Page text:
Am J Clin Nutr. 1998 Feb; 67(2): 221-30.
Urinary, plasma, and erythrocyte carnitine concentrations during transition to a lactoovovegetarian diet with vitamin B-6 depletion and repletion in young adult women.
Department of Food Science and Human Nutrition, Washington State University, Pullman 99164-6376, USA.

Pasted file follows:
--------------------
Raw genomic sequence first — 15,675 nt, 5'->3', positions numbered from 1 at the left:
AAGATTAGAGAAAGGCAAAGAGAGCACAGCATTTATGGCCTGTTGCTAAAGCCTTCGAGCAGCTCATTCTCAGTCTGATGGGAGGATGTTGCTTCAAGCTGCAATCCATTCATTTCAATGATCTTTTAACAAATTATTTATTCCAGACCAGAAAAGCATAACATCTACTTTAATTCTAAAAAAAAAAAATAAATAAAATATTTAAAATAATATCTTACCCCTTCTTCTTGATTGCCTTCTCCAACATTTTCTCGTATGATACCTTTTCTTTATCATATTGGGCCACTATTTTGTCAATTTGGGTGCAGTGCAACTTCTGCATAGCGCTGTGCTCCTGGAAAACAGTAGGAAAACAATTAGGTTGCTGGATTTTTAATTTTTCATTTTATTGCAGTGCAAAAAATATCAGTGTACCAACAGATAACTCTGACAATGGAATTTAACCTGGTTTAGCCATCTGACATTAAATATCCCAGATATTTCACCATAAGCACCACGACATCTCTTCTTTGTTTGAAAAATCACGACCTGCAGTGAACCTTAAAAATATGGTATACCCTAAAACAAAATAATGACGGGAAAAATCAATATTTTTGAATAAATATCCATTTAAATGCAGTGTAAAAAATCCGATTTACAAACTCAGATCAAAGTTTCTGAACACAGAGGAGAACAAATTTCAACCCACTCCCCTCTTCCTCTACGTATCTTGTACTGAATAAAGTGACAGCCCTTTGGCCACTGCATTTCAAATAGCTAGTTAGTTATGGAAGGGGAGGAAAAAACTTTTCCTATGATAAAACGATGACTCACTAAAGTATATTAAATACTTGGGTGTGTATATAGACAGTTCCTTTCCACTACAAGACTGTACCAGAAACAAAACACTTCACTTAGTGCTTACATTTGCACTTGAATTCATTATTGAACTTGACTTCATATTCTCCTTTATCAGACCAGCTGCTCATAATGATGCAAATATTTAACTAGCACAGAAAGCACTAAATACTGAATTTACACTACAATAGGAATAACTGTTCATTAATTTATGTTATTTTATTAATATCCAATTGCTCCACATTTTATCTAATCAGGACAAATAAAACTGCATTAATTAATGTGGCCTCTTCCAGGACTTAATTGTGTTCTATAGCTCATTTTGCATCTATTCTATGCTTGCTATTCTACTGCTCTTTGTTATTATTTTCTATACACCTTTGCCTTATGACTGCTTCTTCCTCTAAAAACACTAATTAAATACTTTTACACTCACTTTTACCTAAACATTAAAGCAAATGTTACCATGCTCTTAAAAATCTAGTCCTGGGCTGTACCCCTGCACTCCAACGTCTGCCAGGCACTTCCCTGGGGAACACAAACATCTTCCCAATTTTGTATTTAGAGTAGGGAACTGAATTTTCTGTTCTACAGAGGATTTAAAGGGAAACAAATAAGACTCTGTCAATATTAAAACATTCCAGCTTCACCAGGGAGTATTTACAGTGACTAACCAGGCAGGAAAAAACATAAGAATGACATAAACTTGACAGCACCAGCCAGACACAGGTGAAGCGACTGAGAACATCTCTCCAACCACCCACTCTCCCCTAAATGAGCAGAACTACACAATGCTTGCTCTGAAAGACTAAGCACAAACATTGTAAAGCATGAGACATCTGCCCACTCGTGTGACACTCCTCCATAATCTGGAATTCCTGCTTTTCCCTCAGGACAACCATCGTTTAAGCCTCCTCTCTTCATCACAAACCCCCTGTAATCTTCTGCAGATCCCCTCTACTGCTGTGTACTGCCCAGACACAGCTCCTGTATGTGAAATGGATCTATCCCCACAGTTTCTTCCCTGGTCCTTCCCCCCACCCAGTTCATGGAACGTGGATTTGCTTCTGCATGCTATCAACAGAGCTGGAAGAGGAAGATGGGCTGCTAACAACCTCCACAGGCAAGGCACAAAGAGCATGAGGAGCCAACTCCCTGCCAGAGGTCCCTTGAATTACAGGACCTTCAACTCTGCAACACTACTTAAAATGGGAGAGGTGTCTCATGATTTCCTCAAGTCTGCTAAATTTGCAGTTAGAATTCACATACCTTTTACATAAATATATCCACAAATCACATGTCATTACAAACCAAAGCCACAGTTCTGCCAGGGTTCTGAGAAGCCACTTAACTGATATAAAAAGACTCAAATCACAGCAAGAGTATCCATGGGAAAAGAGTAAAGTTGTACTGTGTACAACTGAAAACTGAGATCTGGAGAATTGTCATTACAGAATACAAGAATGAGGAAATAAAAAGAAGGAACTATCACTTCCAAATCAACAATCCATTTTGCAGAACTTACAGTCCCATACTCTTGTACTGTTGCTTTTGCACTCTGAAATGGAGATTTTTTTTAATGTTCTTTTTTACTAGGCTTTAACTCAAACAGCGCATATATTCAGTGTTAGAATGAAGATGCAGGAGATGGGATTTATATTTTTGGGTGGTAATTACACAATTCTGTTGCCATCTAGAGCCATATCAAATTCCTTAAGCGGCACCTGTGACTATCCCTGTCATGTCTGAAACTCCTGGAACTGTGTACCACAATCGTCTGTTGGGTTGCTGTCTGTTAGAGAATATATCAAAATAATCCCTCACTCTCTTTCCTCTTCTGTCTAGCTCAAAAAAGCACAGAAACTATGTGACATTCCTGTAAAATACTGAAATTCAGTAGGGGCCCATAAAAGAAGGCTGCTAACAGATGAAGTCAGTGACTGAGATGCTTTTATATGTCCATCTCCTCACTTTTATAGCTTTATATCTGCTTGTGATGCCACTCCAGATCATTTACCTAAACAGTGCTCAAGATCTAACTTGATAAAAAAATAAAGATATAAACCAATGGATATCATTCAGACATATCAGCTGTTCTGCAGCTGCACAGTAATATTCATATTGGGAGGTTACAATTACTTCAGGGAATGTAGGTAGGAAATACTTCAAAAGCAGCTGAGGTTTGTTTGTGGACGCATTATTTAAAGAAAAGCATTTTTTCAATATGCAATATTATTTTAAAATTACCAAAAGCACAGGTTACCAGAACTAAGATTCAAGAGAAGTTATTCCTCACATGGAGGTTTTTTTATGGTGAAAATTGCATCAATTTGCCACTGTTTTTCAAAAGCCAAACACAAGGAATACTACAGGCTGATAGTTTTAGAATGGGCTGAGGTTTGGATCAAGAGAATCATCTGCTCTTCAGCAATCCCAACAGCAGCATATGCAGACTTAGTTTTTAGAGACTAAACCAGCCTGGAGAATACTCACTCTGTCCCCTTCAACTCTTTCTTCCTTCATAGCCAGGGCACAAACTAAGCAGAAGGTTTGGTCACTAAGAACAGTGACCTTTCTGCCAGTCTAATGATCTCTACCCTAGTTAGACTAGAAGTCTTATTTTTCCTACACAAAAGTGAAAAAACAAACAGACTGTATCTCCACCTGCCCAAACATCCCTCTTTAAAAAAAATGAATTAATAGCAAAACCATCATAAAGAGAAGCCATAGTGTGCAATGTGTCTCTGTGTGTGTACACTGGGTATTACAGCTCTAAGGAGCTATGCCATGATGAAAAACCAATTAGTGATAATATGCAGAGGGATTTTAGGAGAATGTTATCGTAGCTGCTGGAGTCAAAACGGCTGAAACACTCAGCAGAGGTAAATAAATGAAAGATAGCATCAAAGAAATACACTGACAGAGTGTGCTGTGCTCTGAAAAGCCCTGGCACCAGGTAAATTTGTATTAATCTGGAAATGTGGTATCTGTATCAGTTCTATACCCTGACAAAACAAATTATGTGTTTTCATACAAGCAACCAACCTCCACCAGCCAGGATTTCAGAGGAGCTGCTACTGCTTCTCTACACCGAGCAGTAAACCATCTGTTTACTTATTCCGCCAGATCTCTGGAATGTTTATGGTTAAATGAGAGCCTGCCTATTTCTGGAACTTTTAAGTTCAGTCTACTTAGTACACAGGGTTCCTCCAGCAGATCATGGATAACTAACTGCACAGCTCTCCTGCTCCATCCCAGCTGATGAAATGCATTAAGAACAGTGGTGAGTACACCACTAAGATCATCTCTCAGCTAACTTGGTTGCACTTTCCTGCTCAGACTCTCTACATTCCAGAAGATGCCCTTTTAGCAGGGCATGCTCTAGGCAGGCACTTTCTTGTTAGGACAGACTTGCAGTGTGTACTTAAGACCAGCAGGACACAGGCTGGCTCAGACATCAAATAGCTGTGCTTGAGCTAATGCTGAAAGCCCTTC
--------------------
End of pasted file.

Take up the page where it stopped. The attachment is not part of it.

The purpose of the present study was to determine whether vitamin B-6 depletion and repletion influence carnitine concentrations in the plasma, erythrocytes, and urine of young adult women consuming a low-carnitine (30 micromol/d), lactoovovegetarian diet. Doses of vitamin B-6 were administered sequentially as follows: 1.60 mg/d during adjustment for 9 d, 0.46 mg/d during depletion for 27 d, 1.26 mg/d during the first repletion for 21 d, 1.66 mg/d during the second repletion for 21 d, and 2.06 mg/d during the third repletion for 14 d. Urinary carnitine tended to decline but was not significantly different throughout the 92-d study period. Plasma short-chain acylcarnitine and total carnitine decreased during vitamin B-6 depletion; however, the ratio of plasma acylcarnitine to total carnitine was not significantly different during changes in vitamin B-6 intake. Erythrocyte long-chain acylcarnitine increased during vitamin B-6 depletion, but the ratio of erythrocyte acylcarnitine to total carnitine did not respond to changes in vitamin B-6 intake. Plasma free and total carnitine concentrations were only weakly correlated with plasma pyridoxal-P concentration (r = 0.28 and r = 0.29, respectively; P < 0.01). No significant correlations were observed between urinary carnitine excretion or erythrocyte carnitine concentrations and plasma or erythrocyte pyridoxal-P concentrations. Thus, a vitamin B-6 intake of 0.5 mg/d does not affect carnitine concentrations in biological fluids and therefore is unlikely to affect endogenous carnitine synthesis over 27 d. The changes in carnitine indexes that we observed were probably due to adaptation to a vegetarian pattern of exogenous carnitine consumption.